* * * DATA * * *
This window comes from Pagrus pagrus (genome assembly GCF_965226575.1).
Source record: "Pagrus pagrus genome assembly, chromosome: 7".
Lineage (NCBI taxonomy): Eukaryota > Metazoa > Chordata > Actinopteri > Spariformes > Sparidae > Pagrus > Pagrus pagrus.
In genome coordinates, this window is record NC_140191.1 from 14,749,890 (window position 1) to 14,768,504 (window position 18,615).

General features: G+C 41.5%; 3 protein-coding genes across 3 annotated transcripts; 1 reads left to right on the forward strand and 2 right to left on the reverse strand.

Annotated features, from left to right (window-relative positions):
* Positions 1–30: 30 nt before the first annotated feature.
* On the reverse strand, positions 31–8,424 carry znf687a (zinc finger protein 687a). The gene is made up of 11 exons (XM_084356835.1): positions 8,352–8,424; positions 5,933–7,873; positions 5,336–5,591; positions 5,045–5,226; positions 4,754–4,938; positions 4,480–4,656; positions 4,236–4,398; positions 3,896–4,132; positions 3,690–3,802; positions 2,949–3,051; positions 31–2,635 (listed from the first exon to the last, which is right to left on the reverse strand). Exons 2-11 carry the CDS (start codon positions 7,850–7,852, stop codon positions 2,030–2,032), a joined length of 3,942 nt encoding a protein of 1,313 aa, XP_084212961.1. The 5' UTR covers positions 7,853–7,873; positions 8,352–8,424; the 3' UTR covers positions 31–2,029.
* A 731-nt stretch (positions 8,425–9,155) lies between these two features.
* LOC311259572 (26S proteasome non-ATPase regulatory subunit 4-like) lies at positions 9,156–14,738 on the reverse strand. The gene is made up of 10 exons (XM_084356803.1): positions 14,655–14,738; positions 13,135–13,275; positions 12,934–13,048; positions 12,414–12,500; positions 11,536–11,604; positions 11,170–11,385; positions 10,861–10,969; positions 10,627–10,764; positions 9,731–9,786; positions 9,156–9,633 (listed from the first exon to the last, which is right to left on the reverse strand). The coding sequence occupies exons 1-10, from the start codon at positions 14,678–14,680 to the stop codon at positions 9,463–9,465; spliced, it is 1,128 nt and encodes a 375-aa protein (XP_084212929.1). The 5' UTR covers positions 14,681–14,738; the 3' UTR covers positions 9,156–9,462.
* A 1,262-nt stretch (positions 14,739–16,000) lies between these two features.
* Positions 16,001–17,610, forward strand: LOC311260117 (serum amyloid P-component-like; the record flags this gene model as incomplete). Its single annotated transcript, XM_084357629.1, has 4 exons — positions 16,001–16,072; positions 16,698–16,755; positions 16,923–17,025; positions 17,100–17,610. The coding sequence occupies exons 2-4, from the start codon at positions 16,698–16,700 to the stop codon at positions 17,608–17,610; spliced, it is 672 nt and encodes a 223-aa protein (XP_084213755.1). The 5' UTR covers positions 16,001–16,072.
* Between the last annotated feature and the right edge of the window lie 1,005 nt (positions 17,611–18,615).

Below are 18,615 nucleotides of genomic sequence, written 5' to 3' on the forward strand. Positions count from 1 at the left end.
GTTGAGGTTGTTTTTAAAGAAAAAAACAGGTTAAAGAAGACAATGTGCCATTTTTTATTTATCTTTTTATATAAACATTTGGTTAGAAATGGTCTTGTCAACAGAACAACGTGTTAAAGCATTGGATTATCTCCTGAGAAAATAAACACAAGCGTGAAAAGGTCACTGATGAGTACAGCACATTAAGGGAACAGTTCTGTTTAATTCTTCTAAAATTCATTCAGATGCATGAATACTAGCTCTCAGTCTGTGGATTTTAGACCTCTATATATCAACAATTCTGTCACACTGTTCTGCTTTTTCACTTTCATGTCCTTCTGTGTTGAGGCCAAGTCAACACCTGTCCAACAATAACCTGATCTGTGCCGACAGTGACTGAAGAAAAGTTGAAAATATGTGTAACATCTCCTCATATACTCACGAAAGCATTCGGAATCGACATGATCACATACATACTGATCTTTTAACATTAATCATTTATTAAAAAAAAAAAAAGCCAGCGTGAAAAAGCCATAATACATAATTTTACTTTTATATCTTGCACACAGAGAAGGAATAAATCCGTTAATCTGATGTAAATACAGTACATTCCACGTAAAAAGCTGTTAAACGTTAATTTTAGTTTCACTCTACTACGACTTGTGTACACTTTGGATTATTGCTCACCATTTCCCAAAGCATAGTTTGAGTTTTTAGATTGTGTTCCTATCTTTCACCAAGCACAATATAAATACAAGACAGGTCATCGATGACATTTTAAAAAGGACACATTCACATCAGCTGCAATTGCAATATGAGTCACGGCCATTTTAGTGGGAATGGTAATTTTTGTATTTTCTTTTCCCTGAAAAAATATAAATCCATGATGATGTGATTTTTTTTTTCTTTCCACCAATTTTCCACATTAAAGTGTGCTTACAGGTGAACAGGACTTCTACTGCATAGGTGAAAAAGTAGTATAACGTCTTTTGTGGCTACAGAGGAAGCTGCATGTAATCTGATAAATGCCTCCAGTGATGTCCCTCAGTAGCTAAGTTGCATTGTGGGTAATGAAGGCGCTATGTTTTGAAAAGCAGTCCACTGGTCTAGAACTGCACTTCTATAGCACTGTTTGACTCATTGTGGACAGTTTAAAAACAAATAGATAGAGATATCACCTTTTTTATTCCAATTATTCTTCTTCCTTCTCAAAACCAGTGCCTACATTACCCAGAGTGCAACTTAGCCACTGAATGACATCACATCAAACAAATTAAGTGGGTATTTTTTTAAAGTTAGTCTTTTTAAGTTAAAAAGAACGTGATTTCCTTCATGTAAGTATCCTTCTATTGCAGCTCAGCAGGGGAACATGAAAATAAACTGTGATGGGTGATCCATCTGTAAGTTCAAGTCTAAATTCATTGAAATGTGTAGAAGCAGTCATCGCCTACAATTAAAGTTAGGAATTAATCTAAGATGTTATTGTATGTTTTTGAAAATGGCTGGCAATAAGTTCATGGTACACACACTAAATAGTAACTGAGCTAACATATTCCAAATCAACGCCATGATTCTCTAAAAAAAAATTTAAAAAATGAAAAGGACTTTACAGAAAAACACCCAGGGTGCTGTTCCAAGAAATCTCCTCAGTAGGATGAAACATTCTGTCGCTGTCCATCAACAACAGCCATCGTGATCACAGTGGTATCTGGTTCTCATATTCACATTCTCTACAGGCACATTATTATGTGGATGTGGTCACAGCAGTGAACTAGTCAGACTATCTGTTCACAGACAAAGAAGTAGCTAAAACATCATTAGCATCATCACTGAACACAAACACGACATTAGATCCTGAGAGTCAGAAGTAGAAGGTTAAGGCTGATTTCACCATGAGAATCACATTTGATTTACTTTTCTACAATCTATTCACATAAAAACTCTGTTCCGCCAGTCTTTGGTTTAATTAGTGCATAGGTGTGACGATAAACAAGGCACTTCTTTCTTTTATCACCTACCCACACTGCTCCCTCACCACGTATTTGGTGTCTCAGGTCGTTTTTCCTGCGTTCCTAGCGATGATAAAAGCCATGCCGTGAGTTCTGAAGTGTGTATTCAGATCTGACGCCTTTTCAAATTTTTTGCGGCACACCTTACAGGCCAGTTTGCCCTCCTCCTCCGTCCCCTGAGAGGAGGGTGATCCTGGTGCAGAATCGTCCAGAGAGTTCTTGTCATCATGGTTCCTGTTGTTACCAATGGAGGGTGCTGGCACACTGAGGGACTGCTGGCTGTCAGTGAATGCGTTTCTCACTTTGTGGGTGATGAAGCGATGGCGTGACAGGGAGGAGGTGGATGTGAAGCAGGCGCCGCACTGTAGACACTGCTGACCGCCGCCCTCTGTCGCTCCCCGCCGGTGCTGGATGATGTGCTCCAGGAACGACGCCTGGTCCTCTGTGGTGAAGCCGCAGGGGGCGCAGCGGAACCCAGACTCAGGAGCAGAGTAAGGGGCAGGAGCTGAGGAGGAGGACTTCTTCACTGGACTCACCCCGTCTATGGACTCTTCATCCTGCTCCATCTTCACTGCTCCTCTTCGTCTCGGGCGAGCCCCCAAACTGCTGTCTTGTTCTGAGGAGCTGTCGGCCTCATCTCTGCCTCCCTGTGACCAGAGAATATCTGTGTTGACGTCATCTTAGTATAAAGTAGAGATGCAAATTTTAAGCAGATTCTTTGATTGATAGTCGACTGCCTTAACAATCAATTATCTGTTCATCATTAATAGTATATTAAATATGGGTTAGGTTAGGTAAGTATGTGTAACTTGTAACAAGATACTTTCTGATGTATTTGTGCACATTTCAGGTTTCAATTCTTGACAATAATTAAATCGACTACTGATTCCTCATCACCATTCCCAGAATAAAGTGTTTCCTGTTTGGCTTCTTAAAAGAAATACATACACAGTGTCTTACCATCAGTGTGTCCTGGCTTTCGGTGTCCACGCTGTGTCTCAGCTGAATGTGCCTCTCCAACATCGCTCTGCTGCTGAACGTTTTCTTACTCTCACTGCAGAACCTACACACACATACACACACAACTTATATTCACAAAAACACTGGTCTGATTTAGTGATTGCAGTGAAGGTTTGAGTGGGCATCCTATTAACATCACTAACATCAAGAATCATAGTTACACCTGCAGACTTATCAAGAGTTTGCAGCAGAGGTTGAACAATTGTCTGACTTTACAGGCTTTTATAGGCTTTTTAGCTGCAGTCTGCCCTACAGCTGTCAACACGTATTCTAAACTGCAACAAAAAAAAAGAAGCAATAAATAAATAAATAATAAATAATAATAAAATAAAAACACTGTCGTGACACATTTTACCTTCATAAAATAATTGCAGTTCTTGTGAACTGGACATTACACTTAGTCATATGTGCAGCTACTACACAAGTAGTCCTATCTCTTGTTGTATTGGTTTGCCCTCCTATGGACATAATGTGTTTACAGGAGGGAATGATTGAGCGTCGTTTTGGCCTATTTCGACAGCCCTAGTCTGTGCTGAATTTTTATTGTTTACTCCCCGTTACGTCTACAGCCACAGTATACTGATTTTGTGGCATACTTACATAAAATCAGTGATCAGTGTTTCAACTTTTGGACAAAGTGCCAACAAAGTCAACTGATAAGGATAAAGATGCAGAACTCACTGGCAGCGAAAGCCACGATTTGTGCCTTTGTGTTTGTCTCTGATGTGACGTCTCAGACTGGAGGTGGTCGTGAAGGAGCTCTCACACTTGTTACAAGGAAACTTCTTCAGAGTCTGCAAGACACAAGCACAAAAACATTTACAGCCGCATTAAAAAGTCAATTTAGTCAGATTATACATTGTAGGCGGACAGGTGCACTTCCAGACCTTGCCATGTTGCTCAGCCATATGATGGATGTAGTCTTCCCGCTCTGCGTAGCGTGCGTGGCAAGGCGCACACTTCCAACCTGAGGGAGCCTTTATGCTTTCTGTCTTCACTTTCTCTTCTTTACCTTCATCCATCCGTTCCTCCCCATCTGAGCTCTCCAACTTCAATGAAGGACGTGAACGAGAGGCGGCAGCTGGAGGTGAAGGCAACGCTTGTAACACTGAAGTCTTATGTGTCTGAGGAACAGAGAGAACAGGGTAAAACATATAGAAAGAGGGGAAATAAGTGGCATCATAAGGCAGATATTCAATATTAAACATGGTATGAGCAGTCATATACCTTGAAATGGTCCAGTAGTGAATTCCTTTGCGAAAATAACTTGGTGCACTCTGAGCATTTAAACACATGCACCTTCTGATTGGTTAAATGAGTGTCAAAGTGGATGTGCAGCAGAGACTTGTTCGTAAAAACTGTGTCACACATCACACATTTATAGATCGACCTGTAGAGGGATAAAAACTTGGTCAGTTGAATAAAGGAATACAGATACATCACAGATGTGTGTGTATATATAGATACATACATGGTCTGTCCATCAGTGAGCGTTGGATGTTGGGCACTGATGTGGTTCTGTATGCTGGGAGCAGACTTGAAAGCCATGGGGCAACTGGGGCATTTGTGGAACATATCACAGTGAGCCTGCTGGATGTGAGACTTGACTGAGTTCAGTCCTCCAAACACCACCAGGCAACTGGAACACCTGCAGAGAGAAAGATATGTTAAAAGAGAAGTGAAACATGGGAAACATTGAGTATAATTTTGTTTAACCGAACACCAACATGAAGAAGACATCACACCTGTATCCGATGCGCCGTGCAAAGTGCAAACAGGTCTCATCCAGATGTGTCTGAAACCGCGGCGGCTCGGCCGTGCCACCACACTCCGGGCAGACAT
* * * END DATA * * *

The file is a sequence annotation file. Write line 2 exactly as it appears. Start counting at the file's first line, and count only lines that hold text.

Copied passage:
Source record: "Pagrus pagrus genome assembly, chromosome: 7".